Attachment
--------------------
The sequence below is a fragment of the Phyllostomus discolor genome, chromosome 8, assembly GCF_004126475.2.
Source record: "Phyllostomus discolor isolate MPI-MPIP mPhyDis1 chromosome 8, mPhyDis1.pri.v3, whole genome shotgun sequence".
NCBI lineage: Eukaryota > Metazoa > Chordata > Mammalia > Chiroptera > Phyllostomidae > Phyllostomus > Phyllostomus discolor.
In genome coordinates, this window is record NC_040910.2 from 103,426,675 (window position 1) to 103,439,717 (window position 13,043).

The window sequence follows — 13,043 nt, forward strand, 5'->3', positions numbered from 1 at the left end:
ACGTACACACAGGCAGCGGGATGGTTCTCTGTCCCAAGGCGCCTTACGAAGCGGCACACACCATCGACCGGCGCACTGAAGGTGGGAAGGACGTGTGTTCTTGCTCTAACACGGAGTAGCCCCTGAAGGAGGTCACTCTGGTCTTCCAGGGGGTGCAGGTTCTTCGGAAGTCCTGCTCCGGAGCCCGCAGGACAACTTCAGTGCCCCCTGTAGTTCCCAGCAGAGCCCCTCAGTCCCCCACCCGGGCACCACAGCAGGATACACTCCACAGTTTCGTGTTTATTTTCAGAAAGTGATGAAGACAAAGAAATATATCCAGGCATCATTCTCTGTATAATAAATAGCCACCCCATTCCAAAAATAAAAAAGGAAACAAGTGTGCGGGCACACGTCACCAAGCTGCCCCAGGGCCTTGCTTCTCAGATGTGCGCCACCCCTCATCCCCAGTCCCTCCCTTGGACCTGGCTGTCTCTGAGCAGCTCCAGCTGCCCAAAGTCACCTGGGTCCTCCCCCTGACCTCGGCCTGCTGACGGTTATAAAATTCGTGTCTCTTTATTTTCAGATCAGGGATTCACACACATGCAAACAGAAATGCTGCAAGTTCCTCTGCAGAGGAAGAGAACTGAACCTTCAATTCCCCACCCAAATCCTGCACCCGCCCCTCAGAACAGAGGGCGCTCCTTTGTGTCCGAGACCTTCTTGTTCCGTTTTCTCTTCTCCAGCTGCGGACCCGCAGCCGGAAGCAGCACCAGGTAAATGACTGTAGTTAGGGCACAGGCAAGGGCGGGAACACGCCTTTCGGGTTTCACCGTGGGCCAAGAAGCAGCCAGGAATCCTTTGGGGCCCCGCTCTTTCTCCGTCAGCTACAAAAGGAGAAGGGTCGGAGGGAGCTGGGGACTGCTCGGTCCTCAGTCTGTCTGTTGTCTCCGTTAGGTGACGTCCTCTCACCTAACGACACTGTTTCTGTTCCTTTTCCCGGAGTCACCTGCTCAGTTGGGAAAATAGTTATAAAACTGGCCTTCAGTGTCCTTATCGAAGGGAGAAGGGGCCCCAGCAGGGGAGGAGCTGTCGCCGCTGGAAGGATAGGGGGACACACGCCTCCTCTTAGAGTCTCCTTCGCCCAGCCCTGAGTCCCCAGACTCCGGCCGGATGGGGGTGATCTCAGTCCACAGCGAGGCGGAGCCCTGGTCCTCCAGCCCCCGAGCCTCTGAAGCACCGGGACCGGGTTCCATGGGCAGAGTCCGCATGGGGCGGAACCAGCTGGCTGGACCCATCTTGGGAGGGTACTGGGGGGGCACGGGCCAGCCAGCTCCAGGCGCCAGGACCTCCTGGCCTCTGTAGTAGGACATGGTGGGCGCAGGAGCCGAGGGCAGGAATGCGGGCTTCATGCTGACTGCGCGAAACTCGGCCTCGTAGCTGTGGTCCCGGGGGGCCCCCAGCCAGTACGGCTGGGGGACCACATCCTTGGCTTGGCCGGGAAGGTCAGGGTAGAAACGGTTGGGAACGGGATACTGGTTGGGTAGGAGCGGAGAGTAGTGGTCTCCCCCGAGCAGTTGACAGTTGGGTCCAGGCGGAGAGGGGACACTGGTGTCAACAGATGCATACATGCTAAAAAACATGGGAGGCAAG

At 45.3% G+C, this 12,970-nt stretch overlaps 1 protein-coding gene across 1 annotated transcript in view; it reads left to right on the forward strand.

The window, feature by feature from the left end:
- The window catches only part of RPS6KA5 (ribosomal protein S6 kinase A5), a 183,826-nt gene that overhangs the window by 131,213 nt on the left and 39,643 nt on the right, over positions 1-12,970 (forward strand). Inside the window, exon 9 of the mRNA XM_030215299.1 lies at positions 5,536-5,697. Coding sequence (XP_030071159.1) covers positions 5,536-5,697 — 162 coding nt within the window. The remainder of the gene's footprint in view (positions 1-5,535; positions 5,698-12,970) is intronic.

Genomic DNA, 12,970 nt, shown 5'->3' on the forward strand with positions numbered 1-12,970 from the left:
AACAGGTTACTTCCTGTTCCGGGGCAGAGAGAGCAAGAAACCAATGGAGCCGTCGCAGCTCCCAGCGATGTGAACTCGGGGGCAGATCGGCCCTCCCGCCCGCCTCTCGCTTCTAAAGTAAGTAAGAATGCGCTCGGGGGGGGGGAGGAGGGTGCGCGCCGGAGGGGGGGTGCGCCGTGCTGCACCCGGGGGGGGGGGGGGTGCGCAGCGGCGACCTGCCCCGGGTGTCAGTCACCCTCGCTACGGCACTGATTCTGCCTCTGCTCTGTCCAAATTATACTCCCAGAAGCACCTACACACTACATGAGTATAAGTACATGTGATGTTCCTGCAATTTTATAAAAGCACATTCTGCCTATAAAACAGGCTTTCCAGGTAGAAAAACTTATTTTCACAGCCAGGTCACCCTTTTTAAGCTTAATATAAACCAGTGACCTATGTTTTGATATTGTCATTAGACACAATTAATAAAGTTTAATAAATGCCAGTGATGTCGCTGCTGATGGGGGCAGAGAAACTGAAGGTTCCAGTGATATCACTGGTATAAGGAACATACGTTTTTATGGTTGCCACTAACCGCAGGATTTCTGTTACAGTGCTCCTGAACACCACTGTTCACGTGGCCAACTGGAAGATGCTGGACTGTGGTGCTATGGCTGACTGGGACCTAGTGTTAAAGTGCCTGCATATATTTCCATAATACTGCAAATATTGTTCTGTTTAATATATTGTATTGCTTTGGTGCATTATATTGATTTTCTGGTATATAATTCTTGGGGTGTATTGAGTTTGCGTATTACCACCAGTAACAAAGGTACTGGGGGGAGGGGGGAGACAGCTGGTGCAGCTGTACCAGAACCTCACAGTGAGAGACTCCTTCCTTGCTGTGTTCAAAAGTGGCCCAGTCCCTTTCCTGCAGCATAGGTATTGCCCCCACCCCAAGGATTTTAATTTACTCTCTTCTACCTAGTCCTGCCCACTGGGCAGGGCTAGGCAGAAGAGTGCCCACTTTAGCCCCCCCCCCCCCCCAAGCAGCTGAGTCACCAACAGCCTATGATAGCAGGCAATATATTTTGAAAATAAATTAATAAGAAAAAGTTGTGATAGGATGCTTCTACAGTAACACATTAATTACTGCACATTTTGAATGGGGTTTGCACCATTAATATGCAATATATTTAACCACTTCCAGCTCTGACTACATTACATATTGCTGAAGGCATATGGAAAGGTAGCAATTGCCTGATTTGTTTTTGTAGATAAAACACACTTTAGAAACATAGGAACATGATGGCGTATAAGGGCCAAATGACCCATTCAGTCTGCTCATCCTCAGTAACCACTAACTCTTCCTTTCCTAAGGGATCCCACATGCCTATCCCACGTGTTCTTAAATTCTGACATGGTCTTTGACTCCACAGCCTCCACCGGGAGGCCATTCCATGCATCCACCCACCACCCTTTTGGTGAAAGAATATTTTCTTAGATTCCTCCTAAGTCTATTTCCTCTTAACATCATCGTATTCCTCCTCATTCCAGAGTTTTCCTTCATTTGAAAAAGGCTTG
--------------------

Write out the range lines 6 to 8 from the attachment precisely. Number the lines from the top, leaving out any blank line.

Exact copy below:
ACGTACACACAGGCAGCGGGATGGTTCTCTGTCCCAAGGCGCCTTACGAAGCGGCACACACCATCGACCGGCGCACTGAAGGTGGGAAGGACGTGTGTTCTTGCTCTAACACGGAGTAGCCCCTGAAGGAGGTCACTCTGGTCTTCCAGGGGGTGCAGGTTCTTCGGAAGTCCTGCTCCGGAGCCCGCAGGACAACTTCAGTGCCCCCTGTAGTTCCCAGCAGAGCCCCTCAGTCCCCCACCCGGGCACCACAGCAGGATACACTCCACAGTTTCGTGTTTATTTTCAGAAAGTGATGAAGACAAAGAAATATATCCAGGCATCATTCTCTGTATAATAAATAGCCACCCCATTCCAAAAATAAAAAAGGAAACAAGTGTGCGGGCACACGTCACCAAGCTGCCCCAGGGCCTTGCTTCTCAGATGTGCGCCACCCCTCATCCCCAGTCCCTCCCTTGGACCTGGCTGTCTCTGAGCAGCTCCAGCTGCCCAAAGTCACCTGGGTCCTCCCCCTGACCTCGGCCTGCTGACGGTTATAAAATTCGTGTCTCTTTATTTTCAGATCAGGGATTCACACACATGCAAACAGAAATGCTGCAAGTTCCTCTGCAGAGGAAGAGAACTGAACCTTCAATTCCCCACCCAAATCCTGCACCCGCCCCTCAGAACAGAGGGCGCTCCTTTGTGTCCGAGACCTTCTTGTTCCGTTTTCTCTTCTCCAGCTGCGGACCCGCAGCCGGAAGCAGCACCAGGTAAATGACTGTAGTTAGGGCACAGGCAAGGGCGGGAACACGCCTTTCGGGTTTCACCGTGGGCCAAGAAGCAGCCAGGAATCCTTTGGGGCCCCGCTCTTTCTCCGTCAGCTACAAAAGGAGAAGGGTCGGAGGGAGCTGGGGACTGCTCGGTCCTCAGTCTGTCTGTTGTCTCCGTTAGGTGACGTCCTCTCACCTAACGACACTGTTTCTGTTCCTTTTCCCGGAGTCACCTGCTCAGTTGGGAAAATAGTTATAAAACTGGCCTTCAGTGTCCTTATCGAAGGGAGAAGGGGCCCCAGCAGGGGAGGAGCTGTCGCCGCTGGAAGGATAGGGGGACACACGCCTCCTCTTAGAGTCTCCTTCGCCCAGCCCTGAGTCCCCAGACTCCGGCCGGATGGGGGTGATCTCAGTCCACAGCGAGGCGGAGCCCTGGTCCTCCAGCCCCCGAGCCTCTGAAGCACCGGGACCGGGTTCCATGGGCAGAGTCCGCATGGGGCGGAACCAGCTGGCTGGACCCATCTTGGGAGGGTACTGGGGGGGCACGGGCCAGCCAGCTCCAGGCGCCAGGACCTCCTGGCCTCTGTAGTAGGACATGGTGGGCGCAGGAGCCGAGGGCAGGAATGCGGGCTTCATGCTGACTGCGCGAAACTCGGCCTCGTAGCTGTGGTCCCGGGGGGCCCCCAGCCAGTACGGCTGGGGGACCACATCCTTGGCTTGGCCGGGAAGGTCAGGGTAGAAACGGTTGGGAACGGGATACTGGTTGGGTAGGAGCGGAGAGTAGTGGTCTCCCCCGAGCAGTTGACAGTTGGGTCCAGGCGGAGAGGGGACACTGGTGTCAACAGATGCATACATGCTAAAAAACATGGGAGGCAAG

At 45.3% G+C, this 12,970-nt stretch overlaps 1 protein-coding gene across 1 annotated transcript in view; it reads left to right on the forward strand.

The window, feature by feature from the left end: